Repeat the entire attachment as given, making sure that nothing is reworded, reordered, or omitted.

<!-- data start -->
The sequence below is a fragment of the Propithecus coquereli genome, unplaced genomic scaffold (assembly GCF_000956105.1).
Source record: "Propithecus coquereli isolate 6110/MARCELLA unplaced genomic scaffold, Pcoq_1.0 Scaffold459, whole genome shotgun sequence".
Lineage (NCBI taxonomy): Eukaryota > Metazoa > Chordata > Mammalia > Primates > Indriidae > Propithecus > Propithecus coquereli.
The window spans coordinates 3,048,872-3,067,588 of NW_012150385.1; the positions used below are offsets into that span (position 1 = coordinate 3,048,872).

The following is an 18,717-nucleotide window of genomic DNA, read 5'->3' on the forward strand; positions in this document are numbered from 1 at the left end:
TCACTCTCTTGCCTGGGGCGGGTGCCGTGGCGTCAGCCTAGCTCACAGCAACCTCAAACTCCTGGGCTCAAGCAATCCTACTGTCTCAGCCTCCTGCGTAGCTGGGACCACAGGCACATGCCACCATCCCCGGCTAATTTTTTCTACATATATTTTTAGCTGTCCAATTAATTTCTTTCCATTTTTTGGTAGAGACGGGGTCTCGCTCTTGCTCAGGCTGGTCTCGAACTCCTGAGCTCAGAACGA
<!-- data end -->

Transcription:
The sequence below is a fragment of the Propithecus coquereli genome, unplaced genomic scaffold (assembly GCF_000956105.1).
Source record: "Propithecus coquereli isolate 6110/MARCELLA unplaced genomic scaffold, Pcoq_1.0 Scaffold459, whole genome shotgun sequence".
Lineage (NCBI taxonomy): Eukaryota > Metazoa > Chordata > Mammalia > Primates > Indriidae > Propithecus > Propithecus coquereli.
The window spans coordinates 3,048,872-3,067,588 of NW_012150385.1; the positions used below are offsets into that span (position 1 = coordinate 3,048,872).

The following is an 18,717-nucleotide window of genomic DNA, read 5'->3' on the forward strand; positions in this document are numbered from 1 at the left end:
TCACTCTCTTGCCTGGGGCGGGTGCCGTGGCGTCAGCCTAGCTCACAGCAACCTCAAACTCCTGGGCTCAAGCAATCCTACTGTCTCAGCCTCCTGCGTAGCTGGGACCACAGGCACATGCCACCATCCCCGGCTAATTTTTTCTACATATATTTTTAGCTGTCCAATTAATTTCTTTCCATTTTTTGGTAGAGACGGGGTCTCGCTCTTGCTCAGGCTGGTCTCGAACTCCTGAGCTCAGAACGA